Front and back - 311mm FL just covers 11x14 (can get about an inch of rise at f64)
    Back only - 476mm FL - covers 12x20 with quite a bit to spare
    Front only - 646mmFL - covers 12x20 with loads to spare
    Front and front - 368mm FL - covers 12x20 straight on

    The negatives are not yet dry, but I will report back tomorrow when they are and I have had an objective look. However, they appear to be plenty sharp right into the corners...
     
  11. sanking

    sanking Member

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    OK, look forward to your report after examing the dry negatives.

    Sandy
     
  12. Donsta

    Donsta Member

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    Well, they are dry and all of them look better than I expected! I expected the single element negatives to be easilty distinguishable from the pairs, but that is not the case. I wouldn't hesitate to enlarge all of them - so I'm pretty certain that even the most fussy of silver contact printers would be more than satisfied. I will probably shoot some 11x14 test sheets later if time allows.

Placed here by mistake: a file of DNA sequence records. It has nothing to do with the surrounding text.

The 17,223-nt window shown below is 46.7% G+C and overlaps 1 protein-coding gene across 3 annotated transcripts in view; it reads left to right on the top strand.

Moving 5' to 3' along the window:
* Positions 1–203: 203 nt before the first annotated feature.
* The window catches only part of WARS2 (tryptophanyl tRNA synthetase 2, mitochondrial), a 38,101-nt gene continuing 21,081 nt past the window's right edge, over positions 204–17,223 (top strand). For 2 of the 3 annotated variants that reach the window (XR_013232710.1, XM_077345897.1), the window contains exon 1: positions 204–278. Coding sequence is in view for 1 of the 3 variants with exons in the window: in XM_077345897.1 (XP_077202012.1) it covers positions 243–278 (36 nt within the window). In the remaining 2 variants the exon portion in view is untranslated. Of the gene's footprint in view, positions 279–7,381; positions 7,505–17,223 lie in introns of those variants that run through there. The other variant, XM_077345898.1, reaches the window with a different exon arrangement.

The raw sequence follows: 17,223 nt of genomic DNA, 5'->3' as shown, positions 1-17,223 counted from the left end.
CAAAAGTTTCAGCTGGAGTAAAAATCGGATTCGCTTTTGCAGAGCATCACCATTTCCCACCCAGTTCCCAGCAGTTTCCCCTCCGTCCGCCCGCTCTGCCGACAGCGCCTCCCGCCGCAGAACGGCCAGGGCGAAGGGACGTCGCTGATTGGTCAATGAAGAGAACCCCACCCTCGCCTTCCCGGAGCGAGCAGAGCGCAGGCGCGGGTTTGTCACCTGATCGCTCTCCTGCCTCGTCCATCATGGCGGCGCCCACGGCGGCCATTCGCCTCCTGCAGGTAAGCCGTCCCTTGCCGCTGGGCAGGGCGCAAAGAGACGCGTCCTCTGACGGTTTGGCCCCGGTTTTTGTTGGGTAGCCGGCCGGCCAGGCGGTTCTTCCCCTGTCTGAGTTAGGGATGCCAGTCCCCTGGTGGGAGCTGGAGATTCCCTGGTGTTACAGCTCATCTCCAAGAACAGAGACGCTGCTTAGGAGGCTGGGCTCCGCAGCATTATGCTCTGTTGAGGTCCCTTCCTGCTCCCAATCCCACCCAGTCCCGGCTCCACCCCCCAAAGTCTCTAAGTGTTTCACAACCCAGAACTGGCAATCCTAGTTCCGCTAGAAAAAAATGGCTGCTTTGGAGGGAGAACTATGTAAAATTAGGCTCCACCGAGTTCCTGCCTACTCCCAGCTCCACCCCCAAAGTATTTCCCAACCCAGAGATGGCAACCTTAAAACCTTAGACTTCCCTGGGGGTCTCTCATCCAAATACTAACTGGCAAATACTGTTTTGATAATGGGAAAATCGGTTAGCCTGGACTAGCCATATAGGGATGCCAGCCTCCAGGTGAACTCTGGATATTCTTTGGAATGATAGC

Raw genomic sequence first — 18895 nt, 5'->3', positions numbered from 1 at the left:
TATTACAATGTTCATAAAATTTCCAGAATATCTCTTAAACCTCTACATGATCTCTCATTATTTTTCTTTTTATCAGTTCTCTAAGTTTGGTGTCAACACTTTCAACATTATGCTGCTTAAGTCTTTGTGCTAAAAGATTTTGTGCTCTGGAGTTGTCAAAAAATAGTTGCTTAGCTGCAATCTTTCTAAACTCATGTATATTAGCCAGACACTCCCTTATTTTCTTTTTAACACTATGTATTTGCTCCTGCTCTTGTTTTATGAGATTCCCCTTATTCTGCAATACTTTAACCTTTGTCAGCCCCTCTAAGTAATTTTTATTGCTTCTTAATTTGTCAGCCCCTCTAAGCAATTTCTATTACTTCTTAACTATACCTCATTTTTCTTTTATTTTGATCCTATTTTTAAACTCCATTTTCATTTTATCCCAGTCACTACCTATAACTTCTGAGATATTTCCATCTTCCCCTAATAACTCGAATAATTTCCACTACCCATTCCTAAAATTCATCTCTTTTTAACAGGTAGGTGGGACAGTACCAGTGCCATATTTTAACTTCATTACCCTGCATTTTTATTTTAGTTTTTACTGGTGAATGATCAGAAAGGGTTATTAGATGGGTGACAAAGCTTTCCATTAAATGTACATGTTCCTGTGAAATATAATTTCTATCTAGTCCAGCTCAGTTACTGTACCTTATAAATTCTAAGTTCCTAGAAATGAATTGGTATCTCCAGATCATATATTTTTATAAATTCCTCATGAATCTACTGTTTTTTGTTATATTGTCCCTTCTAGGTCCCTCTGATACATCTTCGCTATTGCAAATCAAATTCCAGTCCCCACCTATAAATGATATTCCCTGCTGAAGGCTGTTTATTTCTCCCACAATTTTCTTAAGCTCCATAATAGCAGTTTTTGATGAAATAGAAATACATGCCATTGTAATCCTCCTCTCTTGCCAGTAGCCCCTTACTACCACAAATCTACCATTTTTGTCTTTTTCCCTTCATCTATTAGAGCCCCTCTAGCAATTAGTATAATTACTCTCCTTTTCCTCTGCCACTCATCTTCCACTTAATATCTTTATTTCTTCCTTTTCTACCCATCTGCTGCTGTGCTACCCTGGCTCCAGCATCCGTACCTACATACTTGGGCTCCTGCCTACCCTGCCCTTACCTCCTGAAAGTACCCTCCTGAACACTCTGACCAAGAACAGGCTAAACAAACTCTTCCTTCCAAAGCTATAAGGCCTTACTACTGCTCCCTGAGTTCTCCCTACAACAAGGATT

13. Donsta

    Donsta Member

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    A little more follow-up:

    I went out with the 11x14 yesterday and shot a couple of sheets of film with two different configurations

    1. Front element only - this has a focal lengh of 646mm and as expected, covers with more room than I could possibly use. I used it on a shot where I had significant front tilt and about 5 inches of front rise. The resulting negative is very sharp - right into the corners (which makes me very happy because I just sold my 600mm Fuji C).